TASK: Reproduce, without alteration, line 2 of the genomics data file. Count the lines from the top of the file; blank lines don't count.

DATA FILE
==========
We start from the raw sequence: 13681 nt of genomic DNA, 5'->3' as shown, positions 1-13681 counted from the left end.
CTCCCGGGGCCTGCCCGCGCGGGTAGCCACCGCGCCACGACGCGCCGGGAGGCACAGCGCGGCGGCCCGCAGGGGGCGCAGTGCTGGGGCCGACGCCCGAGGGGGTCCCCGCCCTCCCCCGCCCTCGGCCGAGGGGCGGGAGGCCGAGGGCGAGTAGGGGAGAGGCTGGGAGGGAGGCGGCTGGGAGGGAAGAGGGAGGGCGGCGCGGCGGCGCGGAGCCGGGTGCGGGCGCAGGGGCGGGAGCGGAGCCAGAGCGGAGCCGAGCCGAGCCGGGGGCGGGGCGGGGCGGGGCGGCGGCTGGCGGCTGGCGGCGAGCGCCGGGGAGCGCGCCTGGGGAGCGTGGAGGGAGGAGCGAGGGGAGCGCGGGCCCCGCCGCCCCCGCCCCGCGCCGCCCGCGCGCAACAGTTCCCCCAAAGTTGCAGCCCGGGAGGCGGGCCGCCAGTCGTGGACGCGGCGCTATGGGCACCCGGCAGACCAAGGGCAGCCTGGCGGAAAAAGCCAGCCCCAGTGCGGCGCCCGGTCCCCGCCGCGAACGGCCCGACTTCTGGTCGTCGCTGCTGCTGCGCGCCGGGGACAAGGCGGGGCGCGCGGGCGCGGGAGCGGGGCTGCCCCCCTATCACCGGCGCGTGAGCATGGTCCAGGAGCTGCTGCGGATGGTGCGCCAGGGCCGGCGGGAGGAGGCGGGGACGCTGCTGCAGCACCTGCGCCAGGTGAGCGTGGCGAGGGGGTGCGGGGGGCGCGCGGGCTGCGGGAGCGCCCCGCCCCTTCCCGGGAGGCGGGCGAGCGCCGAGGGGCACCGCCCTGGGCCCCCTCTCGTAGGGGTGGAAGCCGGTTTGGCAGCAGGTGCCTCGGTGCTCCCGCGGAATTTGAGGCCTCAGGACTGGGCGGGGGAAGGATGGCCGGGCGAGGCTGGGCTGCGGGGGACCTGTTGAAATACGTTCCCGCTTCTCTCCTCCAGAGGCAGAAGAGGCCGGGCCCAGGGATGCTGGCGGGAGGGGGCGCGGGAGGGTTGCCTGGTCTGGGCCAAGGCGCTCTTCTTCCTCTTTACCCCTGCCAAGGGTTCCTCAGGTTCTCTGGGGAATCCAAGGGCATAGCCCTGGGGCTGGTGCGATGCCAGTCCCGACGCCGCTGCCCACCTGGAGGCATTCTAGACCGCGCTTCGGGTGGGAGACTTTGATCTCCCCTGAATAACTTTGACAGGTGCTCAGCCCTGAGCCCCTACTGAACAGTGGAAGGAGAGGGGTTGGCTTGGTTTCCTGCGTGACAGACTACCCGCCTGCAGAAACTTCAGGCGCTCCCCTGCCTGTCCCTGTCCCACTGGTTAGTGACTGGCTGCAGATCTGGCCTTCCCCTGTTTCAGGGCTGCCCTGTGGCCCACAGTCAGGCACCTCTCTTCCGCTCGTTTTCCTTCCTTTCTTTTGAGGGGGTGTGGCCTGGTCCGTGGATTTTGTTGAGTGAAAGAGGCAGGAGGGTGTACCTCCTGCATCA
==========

CTCCCGGGGCCTGCCCGCGCGGGTAGCCACCGCGCCACGACGCGCCGGGAGGCACAGCGCGGCGGCCCGCAGGGGGCGCAGTGCTGGGGCCGACGCCCGAGGGGGTCCCCGCCCTCCCCCGCCCTCGGCCGAGGGGCGGGAGGCCGAGGGCGAGTAGGGGAGAGGCTGGGAGGGAGGCGGCTGGGAGGGAAGAGGGAGGGCGGCGCGGCGGCGCGGAGCCGGGTGCGGGCGCAGGGGCGGGAGCGGAGCCAGAGCGGAGCCGAGCCGAGCCGGGGGCGGGGCGGGGCGGGGCGGCGGCTGGCGGCTGGCGGCGAGCGCCGGGGAGCGCGCCTGGGGAGCGTGGAGGGAGGAGCGAGGGGAGCGCGGGCCCCGCCGCCCCCGCCCCGCGCCGCCCGCGCGCAACAGTTCCCCCAAAGTTGCAGCCCGGGAGGCGGGCCGCCAGTCGTGGACGCGGCGCTATGGGCACCCGGCAGACCAAGGGCAGCCTGGCGGAAAAAGCCAGCCCCAGTGCGGCGCCCGGTCCCCGCCGCGAACGGCCCGACTTCTGGTCGTCGCTGCTGCTGCGCGCCGGGGACAAGGCGGGGCGCGCGGGCGCGGGAGCGGGGCTGCCCCCCTATCACCGGCGCGTGAGCATGGTCCAGGAGCTGCTGCGGATGGTGCGCCAGGGCCGGCGGGAGGAGGCGGGGACGCTGCTGCAGCACCTGCGCCAGGTGAGCGTGGCGAGGGGGTGCGGGGGGCGCGCGGGCTGCGGGAGCGCCCCGCCCCTTCCCGGGAGGCGGGCGAGCGCCGAGGGGCACCGCCCTGGGCCCCCTCTCGTAGGGGTGGAAGCCGGTTTGGCAGCAGGTGCCTCGGTGCTCCCGCGGAATTTGAGGCCTCAGGACTGGGCGGGGGAAGGATGGCCGGGCGAGGCTGGGCTGCGGGGGACCTGTTGAAATACGTTCCCGCTTCTCTCCTCCAGAGGCAGAAGAGGCCGGGCCCAGGGATGCTGGCGGGAGGGGGCGCGGGAGGGTTGCCTGGTCTGGGCCAAGGCGCTCTTCTTCCTCTTTACCCCTGCCAAGGGTTCCTCAGGTTCTCTGGGGAATCCAAGGGCATAGCCCTGGGGCTGGTGCGATGCCAGTCCCGACGCCGCTGCCCACCTGGAGGCATTCTAGACCGCGCTTCGGGTGGGAGACTTTGATCTCCCCTGAATAACTTTGACAGGTGCTCAGCCCTGAGCCCCTACTGAACAGTGGAAGGAGAGGGGTTGGCTTGGTTTCCTGCGTGACAGACTACCCGCCTGCAGAAACTTCAGGCGCTCCCCTGCCTGTCCCTGTCCCACTGGTTAGTGACTGGCTGCAGATCTGGCCTTCCCCTGTTTCAGGGCTGCCCTGTGGCCCACAGTCAGGCACCTCTCTTCCGCTCGTTTTCCTTCCTTTCTTTTGAGGGGGTGTGGCCTGGTCCGTGGATTTTGTTGAGTGAAAGAGGCAGGAGGGTGTACCTCCTGCATCA